Throwback Tuesday: Final Fantasy Tactics


FFT Editorial

As I realized I’m celebrating eight years or so of friendship with one of my close friends [Matt], I thought back to where we spent most of our time building said friendship. That was of course, on the Internet, because I have all the social graces of a angry badger in a washing machine. There were a few places: Heroes of Chaos [website built around Warring States Japan], simRTK [similar site, but Late-Han China], and a few other places. One of those was built around Final Fantasy Tactics, one of my absolutely favorite games of all time. The large part of our early friendship was around FFT, and so I figured, today I’d think about what made Tactics so special. Turn-based strategy games weren’t new or special at this point. There had been quite a few, from Shining Force, Fire Emblem, and a host of other RPGs. That wasn’t what made it stand out. First, was the story. Outside of Breath of Fire 2, it was probably the RPG I was exposed to that had the most to do with religion. The Church of Glabados featured heavily in the grand scheme of things, and you fight a God at the end. You have a host of factions seeking the Zodiac Stones, each with their own goals, whether it’s to resurrect the Zodiac Braves [legendary heroes], to drag the world into darkness and chaos, or whatever ludicrous plan they may have.

FFT2

The job/class system was unique, even if Final Fantasy 5 before it had the definitive class system. But to get those, you merely had to progress the story. Tactics utilized class requirements, such as Dancer: Lancer 4, Geomancer 4 [Female only], or Mime: Squire 8, Chemist 8, Geomancer 4, Lancer 4, Mediator 4, Summoner 4. You only gain JP [Job Points] from hitting enemies, and even more for the killing blow. But the game levels with you [at least, random encounters do] so it can be ill-advised to spend too much time grinding out classes in the beginning, because you won’t have the equipment to make them really shine straightaway. Sure, it’ll make story battles much much easier, but the rest of the time you’re going to hate yourself. I know I did. There are so many aspects to combat, that I won’t spend a lot of time on it. But it was ground breaking. What depth on the map you were on mattered, what direction you were facing vs. what direction the enemy faced. . .team composition, using or not using the Guest Characters/Special Characters [some of them were kind of busted. RE: Thunder God Cidolfus Orlandeau].  Hell, you could even use Cloud from Final Fantasy VII! This is a game you can rush through, but nobody [and I mean nobody!] would advise that! As far as I’m aware, it’s never had a true sequel, but a remake, and then there’s the “Advance” series, which I hate so very much. The Judges made me want to tear my teeth out one by one. But it’s a gripping, compelling story, there are so many different ways to approach the game. And there have even been mods for it, to make the game more accessible to new players, or to make the game a fresh new kind of Hell. If you haven’t tried it, it’s available on PSX, PSP/Vita, Android/Apple products, and so many places. It’s not hard to get, and if you love strategy RPGs, but haven’t played it, you’re doing yourself a disservice. You need to jump into the world of Ivalice and experience the definitive tactical RPG. Religious zealots, betrayal, choices between family and the common man. A fall from grace, and catastrophe; rising from the ashes of defeat, and doing titanic battle with everything from the aristocracy to deities. It’s really got it all.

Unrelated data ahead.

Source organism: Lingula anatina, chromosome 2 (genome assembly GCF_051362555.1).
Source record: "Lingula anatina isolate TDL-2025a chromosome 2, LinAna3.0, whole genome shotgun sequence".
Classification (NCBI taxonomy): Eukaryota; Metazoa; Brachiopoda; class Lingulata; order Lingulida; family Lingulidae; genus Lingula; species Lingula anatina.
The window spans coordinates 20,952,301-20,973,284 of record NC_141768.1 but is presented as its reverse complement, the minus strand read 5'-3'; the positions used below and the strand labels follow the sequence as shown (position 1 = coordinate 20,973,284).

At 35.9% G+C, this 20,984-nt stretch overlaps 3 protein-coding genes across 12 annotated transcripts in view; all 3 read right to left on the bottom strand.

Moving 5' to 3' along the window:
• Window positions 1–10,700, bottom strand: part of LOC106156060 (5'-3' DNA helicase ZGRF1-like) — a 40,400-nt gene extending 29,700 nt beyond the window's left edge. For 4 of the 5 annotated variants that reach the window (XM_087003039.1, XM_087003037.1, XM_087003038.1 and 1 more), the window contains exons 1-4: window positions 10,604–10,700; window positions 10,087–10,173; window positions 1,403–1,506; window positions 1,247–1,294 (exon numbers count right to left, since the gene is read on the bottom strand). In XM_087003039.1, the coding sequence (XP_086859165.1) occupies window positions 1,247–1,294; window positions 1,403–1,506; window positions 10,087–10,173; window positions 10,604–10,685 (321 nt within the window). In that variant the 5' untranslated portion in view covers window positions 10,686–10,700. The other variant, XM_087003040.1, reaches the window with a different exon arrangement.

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  • Herschel Pilcher III

    Out of all the video games I ever played, this was one of maybe 3-4 that I would like to have seen translate over to the big screen.

    The story was sweeping, gripping and compelling. Many twists and turns, and so much murky middle ground you could never -really- be sure who was the true villain. The graphics were amazing for the time, and the spell effects were glorious. And the game play itself was, while nothing ground breaking, innovative with it’s attention to little details like direction, brave/faith interaction and zodiac interaction. And let’s not forget that -really- great opening video.

    Easily a title that stands the test of time. Tactics is just as good a game today as it was when it was released.

  • Matt Blaylock

    I just want a FFT MMO. WHERE IS MY FFT MMO??!??!??!?